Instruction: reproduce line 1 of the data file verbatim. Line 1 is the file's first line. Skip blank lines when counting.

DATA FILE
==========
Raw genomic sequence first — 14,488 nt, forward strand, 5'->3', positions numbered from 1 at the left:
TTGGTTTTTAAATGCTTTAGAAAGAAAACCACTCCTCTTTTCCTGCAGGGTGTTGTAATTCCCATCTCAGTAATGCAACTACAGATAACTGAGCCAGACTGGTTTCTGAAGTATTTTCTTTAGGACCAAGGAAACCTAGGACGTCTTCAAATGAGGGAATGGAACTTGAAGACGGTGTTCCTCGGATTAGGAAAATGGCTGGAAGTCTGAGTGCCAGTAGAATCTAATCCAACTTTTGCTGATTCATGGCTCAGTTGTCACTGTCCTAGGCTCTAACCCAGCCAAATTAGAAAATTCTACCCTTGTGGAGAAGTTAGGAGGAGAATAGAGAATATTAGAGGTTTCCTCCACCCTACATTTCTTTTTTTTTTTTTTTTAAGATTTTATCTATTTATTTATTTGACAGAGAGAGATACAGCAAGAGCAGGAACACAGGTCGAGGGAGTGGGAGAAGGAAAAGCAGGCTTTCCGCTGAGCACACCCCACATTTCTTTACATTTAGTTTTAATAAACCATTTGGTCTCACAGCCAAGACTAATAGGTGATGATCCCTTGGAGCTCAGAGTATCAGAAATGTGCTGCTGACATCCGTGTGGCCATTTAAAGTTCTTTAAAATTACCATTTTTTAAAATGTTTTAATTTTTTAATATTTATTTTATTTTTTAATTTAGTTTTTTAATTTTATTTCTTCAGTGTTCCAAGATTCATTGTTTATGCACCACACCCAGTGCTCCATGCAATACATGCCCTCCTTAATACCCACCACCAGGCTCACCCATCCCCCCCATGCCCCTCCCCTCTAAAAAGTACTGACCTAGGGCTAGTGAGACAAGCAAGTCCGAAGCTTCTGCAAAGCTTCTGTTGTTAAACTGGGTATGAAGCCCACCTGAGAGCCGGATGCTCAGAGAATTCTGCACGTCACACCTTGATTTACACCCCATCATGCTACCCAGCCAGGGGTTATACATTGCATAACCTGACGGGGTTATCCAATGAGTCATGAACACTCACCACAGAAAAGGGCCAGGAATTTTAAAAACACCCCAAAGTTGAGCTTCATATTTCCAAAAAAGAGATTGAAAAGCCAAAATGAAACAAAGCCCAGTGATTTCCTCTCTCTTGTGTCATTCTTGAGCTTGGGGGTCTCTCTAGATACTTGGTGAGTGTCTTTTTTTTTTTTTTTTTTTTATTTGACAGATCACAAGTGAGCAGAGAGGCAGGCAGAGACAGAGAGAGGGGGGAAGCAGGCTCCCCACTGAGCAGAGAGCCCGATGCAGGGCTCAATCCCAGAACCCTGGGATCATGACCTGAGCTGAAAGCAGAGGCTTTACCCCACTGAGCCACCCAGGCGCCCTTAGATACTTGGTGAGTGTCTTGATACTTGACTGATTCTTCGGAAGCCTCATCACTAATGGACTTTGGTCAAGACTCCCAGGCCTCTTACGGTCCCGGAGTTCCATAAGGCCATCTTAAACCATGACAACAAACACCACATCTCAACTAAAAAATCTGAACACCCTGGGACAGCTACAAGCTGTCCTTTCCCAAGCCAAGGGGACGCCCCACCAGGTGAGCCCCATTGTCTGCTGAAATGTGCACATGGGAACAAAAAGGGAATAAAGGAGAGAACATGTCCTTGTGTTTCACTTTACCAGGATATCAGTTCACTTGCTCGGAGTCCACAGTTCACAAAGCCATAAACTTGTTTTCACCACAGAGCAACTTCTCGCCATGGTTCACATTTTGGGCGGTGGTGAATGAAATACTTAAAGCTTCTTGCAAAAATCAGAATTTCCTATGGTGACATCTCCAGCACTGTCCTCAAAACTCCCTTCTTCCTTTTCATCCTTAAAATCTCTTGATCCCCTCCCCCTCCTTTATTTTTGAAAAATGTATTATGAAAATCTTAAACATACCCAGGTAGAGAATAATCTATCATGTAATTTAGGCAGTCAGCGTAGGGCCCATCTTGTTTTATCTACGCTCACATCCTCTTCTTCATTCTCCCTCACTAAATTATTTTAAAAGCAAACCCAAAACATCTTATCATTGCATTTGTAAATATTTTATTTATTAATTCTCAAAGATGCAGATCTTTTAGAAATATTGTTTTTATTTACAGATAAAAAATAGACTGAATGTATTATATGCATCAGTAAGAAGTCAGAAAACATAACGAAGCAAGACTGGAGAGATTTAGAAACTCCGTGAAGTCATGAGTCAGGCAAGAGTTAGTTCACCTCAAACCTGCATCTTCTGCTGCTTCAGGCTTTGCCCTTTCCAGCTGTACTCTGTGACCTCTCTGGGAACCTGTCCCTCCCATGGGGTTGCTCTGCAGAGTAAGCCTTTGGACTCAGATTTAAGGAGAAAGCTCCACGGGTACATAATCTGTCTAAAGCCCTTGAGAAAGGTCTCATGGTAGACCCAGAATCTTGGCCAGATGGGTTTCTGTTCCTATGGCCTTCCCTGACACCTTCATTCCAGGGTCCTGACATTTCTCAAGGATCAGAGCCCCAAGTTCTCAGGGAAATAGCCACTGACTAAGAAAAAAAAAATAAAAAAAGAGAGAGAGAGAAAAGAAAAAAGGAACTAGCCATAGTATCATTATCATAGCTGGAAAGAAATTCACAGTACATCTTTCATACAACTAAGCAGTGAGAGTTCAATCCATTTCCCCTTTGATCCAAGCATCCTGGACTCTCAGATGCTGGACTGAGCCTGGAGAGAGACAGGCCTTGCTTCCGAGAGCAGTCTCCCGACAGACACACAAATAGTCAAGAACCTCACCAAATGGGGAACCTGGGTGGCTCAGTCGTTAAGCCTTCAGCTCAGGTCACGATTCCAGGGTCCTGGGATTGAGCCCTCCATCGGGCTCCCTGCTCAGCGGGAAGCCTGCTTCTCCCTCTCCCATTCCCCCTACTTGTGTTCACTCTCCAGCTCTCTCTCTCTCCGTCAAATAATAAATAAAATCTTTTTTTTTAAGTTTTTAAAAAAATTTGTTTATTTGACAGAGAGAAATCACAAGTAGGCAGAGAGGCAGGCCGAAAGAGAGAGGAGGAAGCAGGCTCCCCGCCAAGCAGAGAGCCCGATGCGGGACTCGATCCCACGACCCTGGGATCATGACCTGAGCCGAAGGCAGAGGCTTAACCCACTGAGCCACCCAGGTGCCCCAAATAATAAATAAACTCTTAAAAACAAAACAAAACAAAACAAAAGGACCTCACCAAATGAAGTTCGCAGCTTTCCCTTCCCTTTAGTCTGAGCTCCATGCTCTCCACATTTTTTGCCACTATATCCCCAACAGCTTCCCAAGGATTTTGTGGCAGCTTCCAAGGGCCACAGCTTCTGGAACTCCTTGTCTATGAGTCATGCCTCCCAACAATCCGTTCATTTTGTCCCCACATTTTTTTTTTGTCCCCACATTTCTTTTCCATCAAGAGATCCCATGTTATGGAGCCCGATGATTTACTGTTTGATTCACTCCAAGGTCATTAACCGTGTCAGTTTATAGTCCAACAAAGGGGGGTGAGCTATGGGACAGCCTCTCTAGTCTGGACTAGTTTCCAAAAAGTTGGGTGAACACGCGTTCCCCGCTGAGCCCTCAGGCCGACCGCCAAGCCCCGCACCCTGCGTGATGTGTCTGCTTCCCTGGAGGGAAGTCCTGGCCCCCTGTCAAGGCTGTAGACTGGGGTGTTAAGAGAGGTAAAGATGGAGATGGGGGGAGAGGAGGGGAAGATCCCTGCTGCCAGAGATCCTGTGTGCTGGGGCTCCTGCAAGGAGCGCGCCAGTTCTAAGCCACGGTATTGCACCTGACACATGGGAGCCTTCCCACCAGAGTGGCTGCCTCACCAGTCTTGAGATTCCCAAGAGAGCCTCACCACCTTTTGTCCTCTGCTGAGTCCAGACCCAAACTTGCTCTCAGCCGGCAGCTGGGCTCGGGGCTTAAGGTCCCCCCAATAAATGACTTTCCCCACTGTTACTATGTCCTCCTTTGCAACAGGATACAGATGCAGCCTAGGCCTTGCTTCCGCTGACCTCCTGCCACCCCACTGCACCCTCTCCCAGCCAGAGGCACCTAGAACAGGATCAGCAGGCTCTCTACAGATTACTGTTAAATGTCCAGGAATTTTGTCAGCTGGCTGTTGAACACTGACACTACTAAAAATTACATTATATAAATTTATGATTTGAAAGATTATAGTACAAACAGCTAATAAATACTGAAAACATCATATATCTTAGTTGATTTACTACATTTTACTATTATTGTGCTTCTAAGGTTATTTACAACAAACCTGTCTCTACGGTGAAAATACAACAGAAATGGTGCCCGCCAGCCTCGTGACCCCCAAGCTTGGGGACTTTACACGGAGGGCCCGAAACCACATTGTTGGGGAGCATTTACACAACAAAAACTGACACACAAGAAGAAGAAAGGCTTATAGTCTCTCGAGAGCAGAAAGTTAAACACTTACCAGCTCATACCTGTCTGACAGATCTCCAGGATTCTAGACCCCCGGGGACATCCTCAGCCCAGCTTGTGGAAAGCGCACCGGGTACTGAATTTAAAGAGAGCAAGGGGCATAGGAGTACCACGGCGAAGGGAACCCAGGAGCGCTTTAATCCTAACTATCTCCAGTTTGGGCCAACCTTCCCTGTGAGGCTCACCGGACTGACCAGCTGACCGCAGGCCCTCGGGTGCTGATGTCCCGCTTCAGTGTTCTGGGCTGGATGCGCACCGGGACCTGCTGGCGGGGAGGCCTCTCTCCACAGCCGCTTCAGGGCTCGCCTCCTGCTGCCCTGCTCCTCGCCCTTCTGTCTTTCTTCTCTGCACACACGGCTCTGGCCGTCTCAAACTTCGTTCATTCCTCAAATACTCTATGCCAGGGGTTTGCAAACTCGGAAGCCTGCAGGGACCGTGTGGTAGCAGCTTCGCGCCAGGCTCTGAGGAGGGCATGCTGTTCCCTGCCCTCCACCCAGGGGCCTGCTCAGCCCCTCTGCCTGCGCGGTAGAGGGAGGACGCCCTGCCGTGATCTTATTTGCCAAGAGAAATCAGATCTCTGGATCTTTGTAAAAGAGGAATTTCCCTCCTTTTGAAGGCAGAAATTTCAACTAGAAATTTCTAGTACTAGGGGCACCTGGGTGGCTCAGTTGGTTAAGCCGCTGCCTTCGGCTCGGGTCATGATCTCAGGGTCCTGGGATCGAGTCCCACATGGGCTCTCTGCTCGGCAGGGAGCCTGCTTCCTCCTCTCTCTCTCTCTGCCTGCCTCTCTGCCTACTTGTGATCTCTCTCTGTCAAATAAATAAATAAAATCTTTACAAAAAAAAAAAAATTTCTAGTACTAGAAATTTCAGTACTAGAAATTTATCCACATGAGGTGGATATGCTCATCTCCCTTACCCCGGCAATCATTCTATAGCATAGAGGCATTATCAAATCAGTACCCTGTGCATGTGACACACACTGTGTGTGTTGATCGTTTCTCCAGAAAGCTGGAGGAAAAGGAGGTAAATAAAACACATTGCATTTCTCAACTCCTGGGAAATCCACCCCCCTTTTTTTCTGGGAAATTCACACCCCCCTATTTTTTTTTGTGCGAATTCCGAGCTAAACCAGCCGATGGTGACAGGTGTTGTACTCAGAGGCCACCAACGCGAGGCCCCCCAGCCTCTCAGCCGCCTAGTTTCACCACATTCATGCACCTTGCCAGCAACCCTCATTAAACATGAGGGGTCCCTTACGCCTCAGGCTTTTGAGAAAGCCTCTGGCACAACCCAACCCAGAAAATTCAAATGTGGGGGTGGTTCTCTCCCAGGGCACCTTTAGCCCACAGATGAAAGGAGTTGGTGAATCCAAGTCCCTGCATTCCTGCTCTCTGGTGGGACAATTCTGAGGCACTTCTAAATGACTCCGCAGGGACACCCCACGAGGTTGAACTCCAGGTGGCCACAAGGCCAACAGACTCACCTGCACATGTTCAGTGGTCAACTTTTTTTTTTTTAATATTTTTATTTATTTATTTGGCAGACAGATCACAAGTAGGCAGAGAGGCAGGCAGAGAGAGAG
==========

Raw genomic sequence first — 14,488 nt, forward strand, 5'->3', positions numbered from 1 at the left: